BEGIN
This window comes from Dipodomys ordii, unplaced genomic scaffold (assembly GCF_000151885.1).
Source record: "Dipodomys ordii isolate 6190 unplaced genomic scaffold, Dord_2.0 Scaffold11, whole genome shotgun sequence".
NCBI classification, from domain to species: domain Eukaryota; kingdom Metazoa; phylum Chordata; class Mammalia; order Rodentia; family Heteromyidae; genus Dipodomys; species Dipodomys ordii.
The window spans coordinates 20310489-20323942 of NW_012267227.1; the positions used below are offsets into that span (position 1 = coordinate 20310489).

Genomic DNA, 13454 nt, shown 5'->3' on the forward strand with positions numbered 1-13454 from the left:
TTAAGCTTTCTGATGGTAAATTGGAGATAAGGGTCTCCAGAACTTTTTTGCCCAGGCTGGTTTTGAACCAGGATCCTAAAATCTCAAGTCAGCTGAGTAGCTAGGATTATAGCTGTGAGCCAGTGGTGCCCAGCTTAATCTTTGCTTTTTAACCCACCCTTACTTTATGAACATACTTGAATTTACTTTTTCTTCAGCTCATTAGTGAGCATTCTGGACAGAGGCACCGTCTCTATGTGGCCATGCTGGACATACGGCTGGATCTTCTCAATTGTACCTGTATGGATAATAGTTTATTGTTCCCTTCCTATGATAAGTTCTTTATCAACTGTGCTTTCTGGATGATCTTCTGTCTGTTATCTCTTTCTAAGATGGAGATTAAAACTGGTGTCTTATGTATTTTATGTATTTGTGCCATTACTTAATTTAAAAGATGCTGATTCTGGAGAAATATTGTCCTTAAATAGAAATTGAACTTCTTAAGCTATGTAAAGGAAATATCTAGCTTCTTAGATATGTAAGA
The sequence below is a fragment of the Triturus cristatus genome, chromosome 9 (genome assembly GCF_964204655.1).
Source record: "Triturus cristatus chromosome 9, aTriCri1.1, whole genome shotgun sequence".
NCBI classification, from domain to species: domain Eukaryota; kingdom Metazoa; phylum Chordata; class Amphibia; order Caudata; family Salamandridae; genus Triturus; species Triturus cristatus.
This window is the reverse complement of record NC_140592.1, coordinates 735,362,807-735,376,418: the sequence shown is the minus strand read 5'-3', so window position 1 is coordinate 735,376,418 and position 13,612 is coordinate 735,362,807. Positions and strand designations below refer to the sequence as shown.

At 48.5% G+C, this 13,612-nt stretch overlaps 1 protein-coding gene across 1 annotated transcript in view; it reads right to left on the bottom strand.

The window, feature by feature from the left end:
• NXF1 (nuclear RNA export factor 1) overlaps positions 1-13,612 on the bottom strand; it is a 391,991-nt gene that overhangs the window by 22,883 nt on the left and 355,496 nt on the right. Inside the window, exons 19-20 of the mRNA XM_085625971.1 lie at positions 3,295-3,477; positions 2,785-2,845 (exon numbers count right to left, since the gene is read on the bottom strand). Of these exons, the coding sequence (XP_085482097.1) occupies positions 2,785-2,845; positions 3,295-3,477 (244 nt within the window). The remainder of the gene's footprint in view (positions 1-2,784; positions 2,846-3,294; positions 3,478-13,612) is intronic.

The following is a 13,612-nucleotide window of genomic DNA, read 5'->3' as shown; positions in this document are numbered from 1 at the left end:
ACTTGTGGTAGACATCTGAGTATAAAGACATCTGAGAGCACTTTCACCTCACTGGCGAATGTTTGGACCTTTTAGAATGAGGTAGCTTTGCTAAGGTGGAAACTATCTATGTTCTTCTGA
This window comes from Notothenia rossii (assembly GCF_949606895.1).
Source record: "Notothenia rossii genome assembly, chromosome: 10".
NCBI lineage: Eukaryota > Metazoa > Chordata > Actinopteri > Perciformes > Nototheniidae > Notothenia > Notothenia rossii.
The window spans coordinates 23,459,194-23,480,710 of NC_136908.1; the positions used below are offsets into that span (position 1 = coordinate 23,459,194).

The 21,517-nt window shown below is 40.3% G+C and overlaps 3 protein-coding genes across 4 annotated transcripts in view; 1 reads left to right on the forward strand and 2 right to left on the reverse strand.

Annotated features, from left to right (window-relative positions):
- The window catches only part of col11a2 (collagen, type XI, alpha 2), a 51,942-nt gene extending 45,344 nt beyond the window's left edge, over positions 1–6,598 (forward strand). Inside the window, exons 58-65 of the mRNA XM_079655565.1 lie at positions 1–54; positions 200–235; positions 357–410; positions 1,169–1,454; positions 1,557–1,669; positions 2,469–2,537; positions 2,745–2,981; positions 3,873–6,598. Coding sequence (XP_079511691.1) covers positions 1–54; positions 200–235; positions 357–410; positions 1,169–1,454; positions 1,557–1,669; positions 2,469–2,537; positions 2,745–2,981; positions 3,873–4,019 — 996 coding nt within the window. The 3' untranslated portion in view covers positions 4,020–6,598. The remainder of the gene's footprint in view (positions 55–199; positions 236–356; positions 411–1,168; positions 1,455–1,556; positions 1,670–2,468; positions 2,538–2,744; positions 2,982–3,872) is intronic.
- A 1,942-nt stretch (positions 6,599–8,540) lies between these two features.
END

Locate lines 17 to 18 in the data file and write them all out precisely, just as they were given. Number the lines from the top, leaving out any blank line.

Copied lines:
Source record: "Notothenia rossii genome assembly, chromosome: 10".
NCBI lineage: Eukaryota > Metazoa > Chordata > Actinopteri > Perciformes > Nototheniidae > Notothenia > Notothenia rossii.